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This Week in Nature: Mar 11, 2010

In an advance, online publication of Nature this week, an international research collaboration reports their resequencing of the chicken genome. Using a massively parallel sequencing approach, the team sequenced and analyzed the Gallus gallus domesticus genome to 44.5-fold coverage and identified selective sweeps of favorable alleles, as well as candidate mutations which may have played a role in the animal's domestication. The authors also suggest that their results imply "the importance of the domestic chicken as a model organism for biomedical research."

In a paper also published online, University of Chicago researchers highlight the "power of high-throughput sequencing for the joint analysis of variation in transcription, splicing, and allele-specific expression across individuals," demonstrated in their RNA sequencing analyses of 69 lymphoblastoid cell lines derived from Nigerian individuals. By pooling all data generated with the genotypes for these cell lines archived in the HapMap database, Joseph Pickrell et al. generated a map the the cells' transcriptional landscapes. "We demonstrate that eQTLs near genes generally act by a mechanism involving allele-specific expression, and that variation that influences the inclusion of an exon is enriched within and near the consensus splice sites," the authors write.

In Nature this week, researchers at the Max Planck Institute for Infection Biology and their colleagues report their analysis of the primary transcriptome of Helicobacter pylori, a pathogen which infects approximately 50 percent of all humans. Using a novel differential approach, dRNA-seq, which is selective for the 5' end of primary transcripts, the team mapped the transcriptional start sites and operons across the H. pylori genome. The authors write that they discovered an unexpected number of small RNAs and potential regulators of cis- and trans-encoded target mRNAs.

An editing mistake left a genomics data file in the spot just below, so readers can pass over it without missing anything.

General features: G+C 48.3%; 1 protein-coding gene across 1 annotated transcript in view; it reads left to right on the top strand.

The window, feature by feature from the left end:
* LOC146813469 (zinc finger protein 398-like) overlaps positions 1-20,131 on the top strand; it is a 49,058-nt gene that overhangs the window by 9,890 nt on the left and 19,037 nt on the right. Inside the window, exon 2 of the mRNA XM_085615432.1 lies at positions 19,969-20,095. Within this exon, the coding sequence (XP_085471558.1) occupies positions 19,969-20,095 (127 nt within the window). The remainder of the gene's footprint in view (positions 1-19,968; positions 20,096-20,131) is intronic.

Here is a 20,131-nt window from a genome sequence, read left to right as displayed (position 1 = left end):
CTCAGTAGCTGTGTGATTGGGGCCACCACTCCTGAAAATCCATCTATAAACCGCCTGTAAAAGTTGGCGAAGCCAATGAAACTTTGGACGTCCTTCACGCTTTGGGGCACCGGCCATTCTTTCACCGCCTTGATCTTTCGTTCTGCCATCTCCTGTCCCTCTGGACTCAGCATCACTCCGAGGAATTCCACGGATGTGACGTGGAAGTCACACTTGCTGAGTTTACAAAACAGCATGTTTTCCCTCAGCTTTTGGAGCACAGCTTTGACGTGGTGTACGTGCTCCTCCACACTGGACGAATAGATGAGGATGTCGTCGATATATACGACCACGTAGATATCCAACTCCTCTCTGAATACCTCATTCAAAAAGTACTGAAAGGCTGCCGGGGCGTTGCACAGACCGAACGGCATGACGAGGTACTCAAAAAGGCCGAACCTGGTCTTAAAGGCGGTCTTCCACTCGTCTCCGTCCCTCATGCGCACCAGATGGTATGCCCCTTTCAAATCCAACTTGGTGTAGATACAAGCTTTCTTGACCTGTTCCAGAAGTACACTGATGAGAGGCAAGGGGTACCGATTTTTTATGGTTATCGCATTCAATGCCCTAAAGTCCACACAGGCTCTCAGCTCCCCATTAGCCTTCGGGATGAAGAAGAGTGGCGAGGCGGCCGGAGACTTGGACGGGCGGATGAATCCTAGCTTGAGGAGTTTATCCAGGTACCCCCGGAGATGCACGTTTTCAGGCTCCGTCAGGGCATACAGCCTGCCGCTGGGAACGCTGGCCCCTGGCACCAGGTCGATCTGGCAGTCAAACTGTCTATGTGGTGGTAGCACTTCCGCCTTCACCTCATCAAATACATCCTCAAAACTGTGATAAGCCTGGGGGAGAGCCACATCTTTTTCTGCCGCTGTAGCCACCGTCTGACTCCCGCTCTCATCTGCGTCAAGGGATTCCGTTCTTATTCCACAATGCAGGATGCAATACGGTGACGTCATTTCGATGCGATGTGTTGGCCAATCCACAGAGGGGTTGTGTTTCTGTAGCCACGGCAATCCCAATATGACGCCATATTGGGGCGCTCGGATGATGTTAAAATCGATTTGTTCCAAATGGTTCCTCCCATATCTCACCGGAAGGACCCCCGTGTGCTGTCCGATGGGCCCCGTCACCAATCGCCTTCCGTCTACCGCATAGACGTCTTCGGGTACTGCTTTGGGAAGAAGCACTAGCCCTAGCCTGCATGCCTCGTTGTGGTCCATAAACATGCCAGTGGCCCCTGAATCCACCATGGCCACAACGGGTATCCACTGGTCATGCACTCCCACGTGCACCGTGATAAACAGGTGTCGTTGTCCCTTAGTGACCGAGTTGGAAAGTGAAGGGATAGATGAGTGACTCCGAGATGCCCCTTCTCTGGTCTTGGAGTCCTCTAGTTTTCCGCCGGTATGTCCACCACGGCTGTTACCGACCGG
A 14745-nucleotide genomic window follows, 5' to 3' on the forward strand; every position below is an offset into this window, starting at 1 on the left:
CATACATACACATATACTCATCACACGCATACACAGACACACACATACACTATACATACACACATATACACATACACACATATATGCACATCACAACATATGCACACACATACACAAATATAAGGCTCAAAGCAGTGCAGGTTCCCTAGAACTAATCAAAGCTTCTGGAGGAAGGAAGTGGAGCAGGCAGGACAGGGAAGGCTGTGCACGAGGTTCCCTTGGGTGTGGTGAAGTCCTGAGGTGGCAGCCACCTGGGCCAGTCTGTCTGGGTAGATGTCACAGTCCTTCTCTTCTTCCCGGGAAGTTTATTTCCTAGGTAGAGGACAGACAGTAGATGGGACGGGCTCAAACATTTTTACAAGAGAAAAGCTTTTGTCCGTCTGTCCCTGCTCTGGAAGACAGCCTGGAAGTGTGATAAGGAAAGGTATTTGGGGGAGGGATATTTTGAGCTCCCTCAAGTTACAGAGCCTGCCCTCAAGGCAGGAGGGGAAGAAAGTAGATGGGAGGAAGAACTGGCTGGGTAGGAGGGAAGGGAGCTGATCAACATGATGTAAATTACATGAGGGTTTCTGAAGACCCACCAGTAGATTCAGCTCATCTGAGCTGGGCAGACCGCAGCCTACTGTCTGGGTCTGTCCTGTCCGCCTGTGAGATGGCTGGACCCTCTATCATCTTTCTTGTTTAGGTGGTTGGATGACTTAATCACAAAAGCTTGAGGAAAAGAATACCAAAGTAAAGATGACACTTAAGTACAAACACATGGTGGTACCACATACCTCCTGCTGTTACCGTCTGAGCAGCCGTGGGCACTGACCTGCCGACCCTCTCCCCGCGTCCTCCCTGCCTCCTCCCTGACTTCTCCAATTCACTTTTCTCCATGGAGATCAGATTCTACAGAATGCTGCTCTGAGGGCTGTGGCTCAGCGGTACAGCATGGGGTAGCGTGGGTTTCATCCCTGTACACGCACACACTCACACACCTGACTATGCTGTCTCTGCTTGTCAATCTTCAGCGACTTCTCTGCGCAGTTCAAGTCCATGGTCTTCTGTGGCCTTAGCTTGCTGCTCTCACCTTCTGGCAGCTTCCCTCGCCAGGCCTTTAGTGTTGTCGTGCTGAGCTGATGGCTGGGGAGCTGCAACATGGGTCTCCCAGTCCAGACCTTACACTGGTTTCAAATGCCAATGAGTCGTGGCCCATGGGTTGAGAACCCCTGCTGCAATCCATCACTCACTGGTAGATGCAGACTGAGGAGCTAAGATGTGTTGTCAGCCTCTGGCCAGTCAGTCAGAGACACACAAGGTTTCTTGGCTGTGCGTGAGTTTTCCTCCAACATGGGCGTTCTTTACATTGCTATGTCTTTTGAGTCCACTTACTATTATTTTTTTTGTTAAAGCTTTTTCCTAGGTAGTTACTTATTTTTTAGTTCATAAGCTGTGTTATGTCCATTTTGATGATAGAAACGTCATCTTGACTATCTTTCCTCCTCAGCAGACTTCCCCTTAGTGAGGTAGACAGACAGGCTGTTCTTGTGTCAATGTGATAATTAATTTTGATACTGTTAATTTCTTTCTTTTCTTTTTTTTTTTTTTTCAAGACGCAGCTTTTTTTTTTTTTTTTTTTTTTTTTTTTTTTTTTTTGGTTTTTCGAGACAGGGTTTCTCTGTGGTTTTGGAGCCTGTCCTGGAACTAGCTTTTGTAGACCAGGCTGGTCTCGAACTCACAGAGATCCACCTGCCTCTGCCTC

Researchers in Austria and Germany present their systematic analysis of muscle morphogenesis and function in Drosophila melanogaster using genome-wide transgenic RNAi libraries. In applying their method, the team identified a role in muscle for 2,785 genes — many of which they've assigned to functions in the organization of muscles, myofibrils, or sarcomeres. "Many of these genes are phylogenetically conserved, including genes implicated in mammalian sarcomere organization and human muscle diseases," the team writes.

In Nature Genetics, researchers report on a genome-wide association study to identify variants associated with the severe and often painful food allergy in children called eosinophilic esophagitis. The researchers found that EoE was linked to a region of chromosome 5 that includes two genes. The most likely candidate in that region is TSLP, which has higher activity levels in children with EoE, as compared to healthy subjects. TSLP is involved in cytokine production, which regulates the inflammation that occurs in allergic diseases.